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avail himself of numberless circum curately known by any other than a stances incompatible with the strictness of his rules, not only interesting in themselves, but which would have been productive of the best effect in giving variety and relief to his fable, and dispelling the monotony so strongly felt long before his catastrophe.

I shall enter into an examination of some of his most celebrated pieces. The first play I shall notice is Polinice, the subject of which is the same with the Ezra em enbare of Aschylus and J. B. the para of Euripides. Edinburgh, May 29, 1808.

Upon the whole, Alfieri will hardly ever be a favourite poet; and it is astonishing to me how he has acquired the very high reputation he at present maintains. With a few ex ceptions, he is almost totally destitute of pathos; and though someIn the delineation of character, he times sublime, the sublimity is buried has, in my opinion, completely failed. in a profusion of inflation and turHe abounds in tyrants, monsters, and gidity. His characters have few or unrelenting politicians, openly and none of the illusions of reality. He avowedly wicked without a motive; has studied the rules of the theatre, with generous and exalted visionaries; indeed, with much and unwearied but with the true springs of human attention; but he has neglected to conduct he seems to have been almost study them in the noblest of all wholly unacquainted. The extremes schools, the school of human nature. of good and evil are rarely to be met with in this world; and he who places before us unmasked villainy, without at the same time exposing the circumstances and situations which imperceptibly and almost unavoidably lead to its perpetration, can never captivate our minds by the illusion of reality. We must see virtue and vice blended together as they really exist in life. We must see our fellow creatures actuated by all the variety of contending inclinations and passions which reign in our own breast. He whose penetration into human nature has enabled him successfully to unravel the mazes of character, has attained the highest dramatic excellence: and without this qualification, every other talent will be unavailing. In the possession of this excellence. Shakspeare and Schiller with all their faults will command the esteem and admiration of every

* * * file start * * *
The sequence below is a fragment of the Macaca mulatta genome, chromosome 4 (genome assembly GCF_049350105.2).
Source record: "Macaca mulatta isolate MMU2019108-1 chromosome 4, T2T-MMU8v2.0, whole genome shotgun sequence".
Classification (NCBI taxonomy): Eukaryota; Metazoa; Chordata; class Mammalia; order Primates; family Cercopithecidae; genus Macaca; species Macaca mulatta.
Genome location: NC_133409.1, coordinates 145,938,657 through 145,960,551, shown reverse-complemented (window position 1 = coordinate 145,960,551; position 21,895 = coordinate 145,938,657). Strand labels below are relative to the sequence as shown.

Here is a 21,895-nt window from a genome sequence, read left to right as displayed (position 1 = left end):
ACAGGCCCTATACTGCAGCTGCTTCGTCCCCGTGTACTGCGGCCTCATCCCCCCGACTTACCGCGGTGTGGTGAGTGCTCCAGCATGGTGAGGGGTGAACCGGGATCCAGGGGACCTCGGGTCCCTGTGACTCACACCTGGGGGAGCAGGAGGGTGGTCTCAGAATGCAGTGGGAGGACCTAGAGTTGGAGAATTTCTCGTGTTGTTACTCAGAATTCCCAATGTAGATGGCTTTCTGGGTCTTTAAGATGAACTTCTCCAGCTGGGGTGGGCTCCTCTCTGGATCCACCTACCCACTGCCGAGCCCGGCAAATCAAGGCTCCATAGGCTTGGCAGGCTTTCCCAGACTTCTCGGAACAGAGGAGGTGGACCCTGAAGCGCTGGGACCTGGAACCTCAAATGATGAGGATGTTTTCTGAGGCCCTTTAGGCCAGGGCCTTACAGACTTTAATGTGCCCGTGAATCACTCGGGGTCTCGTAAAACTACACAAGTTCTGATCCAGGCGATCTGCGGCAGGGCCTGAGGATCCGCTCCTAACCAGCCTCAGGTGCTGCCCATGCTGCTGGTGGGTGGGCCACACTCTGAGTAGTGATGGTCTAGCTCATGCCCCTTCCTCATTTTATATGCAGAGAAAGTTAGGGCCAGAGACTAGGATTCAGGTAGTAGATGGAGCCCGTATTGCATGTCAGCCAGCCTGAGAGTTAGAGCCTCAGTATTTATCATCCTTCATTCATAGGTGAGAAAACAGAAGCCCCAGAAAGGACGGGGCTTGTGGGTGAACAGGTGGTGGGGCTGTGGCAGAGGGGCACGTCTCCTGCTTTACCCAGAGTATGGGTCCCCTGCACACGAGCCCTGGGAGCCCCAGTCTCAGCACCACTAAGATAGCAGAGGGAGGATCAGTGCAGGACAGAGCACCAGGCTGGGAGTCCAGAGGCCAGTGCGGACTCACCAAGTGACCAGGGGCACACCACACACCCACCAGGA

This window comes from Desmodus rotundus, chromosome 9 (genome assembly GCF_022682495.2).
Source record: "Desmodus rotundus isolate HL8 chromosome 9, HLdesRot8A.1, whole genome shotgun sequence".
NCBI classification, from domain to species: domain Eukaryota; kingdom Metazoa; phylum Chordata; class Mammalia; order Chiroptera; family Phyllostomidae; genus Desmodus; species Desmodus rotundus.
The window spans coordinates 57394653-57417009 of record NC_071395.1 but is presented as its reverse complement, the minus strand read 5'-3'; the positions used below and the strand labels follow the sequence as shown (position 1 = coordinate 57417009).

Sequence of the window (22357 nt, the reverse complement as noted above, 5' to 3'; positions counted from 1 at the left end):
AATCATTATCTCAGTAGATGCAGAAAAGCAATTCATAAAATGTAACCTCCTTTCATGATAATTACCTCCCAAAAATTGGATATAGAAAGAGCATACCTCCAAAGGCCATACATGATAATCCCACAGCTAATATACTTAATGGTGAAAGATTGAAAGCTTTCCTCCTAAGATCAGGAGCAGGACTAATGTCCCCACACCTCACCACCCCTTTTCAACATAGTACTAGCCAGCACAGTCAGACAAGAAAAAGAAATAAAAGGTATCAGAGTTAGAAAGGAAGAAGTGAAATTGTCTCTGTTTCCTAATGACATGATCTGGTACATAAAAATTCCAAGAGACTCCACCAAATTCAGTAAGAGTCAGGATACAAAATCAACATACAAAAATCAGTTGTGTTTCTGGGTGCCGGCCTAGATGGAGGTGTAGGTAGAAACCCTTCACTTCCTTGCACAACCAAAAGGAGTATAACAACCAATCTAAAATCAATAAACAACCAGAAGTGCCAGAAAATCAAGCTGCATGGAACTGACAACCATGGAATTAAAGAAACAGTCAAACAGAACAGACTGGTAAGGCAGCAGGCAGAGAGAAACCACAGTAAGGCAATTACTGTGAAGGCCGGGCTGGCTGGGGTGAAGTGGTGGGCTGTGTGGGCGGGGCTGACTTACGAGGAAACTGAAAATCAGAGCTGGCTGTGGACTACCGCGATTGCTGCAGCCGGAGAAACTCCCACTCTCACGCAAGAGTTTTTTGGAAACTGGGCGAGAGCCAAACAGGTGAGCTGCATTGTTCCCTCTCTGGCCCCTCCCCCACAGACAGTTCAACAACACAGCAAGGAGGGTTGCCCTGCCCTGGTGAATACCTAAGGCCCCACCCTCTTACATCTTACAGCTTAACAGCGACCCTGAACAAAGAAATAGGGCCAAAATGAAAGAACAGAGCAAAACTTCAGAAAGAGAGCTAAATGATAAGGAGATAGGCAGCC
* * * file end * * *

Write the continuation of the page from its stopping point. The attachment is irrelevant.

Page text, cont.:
[To be concluded in our next.]



VOUR correspondent X, in the

presents us with some remarks on that vindication of the Modern Drama, which I attempted in the Universal Magazine for the mouth of March. He writes with so much liberality, as far as regards my personal feelings, that I should not have troubled you with a rejoinder on the subject, did it not appear to me that the remarks The language of the drama should of X do by no means warrant that debe exactly suited to the personage and cisive air with which he appears, in to the occasion. From a continual the latter part of his observations, to attempt at dignity, however, and a put the argument down as a matter so contempt for the effeminate strains entirely settled, that "a fact is not of Metastasio, Alfieri has written in needed" to add weight to his side of a language often unnatural and tur- the question. The probable good gid in a very high degree. He is said sense of X needs scarcely be remindto have contenined the existing lan- ed, that declamation and argument guage of his country, and to have are widely dissimilar. I stated what, travelled back to the age of Dante. in my humble opinion, were the de On this subject it is impossible for a fects of the old schools of the English foreigner to speak with any thing like

precision. What part of a language By an error of the press, Mr. is spoken by the inhabitants of any Brewer's signature to his "Vindicacountry, and what is confined to their tion" in our number for March, was earlier authors, can never be ac- printed J. A. instead of J. N.

3 N 2